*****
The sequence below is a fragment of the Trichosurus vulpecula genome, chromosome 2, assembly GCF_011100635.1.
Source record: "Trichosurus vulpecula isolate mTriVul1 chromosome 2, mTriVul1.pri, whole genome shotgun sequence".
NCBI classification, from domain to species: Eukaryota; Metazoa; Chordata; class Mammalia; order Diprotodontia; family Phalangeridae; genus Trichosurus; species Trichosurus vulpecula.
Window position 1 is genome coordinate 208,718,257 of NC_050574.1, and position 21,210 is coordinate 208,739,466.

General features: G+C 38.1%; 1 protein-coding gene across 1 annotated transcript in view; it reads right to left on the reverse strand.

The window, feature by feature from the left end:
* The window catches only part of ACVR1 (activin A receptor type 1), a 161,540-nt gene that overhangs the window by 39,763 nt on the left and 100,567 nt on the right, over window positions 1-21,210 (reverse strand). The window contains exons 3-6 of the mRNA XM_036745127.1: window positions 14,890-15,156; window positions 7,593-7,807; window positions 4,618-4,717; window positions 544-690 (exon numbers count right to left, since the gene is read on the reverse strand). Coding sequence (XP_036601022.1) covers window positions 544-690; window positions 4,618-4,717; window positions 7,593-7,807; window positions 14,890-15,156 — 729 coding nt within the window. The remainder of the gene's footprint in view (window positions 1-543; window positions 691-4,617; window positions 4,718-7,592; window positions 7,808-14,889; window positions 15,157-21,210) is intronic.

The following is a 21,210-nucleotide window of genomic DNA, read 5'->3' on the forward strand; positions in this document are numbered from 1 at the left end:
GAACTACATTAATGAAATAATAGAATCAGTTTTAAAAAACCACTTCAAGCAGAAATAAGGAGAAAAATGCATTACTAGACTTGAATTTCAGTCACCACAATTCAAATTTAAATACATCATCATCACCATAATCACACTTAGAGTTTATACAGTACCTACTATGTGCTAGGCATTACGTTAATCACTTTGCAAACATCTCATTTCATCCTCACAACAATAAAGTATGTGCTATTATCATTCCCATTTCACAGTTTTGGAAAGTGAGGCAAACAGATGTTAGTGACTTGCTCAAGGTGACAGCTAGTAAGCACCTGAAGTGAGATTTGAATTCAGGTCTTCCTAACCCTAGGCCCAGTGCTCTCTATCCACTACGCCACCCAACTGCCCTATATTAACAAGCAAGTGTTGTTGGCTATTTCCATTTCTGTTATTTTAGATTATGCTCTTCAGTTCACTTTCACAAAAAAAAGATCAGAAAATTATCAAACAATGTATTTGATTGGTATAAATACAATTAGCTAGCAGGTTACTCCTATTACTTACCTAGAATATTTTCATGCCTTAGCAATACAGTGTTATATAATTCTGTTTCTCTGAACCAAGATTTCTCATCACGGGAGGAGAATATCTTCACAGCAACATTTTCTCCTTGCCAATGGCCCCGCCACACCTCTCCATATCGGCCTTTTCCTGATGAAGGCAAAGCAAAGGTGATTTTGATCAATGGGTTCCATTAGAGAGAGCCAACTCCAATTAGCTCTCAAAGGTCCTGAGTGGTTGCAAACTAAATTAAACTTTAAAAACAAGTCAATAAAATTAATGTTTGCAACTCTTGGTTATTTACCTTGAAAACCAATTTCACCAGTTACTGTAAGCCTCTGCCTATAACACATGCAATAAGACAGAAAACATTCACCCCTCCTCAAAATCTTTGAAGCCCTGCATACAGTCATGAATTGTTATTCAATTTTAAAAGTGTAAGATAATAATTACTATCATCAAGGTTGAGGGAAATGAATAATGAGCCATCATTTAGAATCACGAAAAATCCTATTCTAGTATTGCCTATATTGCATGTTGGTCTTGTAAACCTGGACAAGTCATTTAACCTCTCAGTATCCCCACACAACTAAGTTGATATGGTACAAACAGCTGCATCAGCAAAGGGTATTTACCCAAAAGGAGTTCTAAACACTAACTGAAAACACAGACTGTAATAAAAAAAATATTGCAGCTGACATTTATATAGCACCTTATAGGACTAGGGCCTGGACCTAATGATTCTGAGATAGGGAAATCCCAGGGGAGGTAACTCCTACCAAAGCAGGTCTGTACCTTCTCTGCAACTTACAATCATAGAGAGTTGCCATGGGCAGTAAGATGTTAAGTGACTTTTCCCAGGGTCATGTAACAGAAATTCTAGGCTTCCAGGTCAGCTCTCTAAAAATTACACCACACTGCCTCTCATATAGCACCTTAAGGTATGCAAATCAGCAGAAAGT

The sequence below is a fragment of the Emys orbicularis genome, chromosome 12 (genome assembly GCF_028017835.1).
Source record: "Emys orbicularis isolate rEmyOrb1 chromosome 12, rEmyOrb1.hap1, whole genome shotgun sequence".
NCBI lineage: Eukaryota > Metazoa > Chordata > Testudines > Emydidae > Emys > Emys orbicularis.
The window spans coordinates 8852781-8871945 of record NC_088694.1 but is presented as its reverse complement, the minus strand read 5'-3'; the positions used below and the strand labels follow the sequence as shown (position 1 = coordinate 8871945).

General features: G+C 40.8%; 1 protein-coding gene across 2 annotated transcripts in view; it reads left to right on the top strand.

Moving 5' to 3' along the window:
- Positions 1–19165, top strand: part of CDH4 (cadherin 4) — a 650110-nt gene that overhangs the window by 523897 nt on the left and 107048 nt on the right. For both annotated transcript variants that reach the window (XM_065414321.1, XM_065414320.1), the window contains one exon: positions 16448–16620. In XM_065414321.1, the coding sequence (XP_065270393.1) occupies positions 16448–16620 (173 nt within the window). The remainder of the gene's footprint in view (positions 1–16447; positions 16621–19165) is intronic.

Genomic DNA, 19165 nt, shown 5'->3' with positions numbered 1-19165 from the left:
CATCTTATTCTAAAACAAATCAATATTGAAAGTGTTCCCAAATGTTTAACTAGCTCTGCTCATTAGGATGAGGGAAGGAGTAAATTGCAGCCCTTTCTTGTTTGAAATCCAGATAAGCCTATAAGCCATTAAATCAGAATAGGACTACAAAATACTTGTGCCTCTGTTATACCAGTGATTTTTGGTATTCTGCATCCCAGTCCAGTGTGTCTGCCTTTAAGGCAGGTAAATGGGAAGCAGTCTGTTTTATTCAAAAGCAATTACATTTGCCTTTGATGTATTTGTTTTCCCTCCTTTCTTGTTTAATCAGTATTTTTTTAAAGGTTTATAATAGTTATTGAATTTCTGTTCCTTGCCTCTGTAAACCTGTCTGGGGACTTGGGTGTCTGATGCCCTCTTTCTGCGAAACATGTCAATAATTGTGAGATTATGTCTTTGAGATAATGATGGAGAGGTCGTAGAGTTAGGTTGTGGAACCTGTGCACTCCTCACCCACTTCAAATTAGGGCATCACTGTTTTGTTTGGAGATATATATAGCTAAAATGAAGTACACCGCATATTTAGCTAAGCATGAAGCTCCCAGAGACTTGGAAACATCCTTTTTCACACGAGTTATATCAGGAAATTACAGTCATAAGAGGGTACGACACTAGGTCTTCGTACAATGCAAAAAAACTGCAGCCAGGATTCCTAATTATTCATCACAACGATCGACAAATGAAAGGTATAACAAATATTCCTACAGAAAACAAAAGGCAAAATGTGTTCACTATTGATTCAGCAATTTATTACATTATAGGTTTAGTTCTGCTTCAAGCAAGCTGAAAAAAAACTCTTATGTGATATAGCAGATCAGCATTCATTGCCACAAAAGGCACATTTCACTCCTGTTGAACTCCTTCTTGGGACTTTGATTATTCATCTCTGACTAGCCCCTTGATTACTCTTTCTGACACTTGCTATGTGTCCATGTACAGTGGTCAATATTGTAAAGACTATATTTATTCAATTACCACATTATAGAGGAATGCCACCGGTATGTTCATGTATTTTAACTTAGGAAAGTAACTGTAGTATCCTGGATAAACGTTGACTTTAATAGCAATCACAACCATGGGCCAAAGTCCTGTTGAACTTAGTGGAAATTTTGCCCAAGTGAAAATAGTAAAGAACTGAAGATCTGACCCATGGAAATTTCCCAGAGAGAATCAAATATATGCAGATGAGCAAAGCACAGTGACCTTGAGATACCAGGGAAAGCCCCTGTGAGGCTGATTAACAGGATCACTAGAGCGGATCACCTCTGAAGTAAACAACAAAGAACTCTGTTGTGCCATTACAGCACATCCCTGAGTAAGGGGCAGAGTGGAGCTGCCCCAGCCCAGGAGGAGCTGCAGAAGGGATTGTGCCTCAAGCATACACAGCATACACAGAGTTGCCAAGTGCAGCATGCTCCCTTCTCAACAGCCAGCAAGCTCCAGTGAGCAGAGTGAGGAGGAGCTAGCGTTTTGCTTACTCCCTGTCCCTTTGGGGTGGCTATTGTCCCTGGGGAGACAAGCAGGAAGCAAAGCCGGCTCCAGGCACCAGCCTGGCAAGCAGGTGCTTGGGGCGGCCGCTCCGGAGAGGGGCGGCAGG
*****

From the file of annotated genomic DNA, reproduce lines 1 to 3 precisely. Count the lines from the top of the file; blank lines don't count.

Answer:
The sequence below is a fragment of the Trichosurus vulpecula genome, chromosome 2, assembly GCF_011100635.1.
Source record: "Trichosurus vulpecula isolate mTriVul1 chromosome 2, mTriVul1.pri, whole genome shotgun sequence".
NCBI classification, from domain to species: Eukaryota; Metazoa; Chordata; class Mammalia; order Diprotodontia; family Phalangeridae; genus Trichosurus; species Trichosurus vulpecula.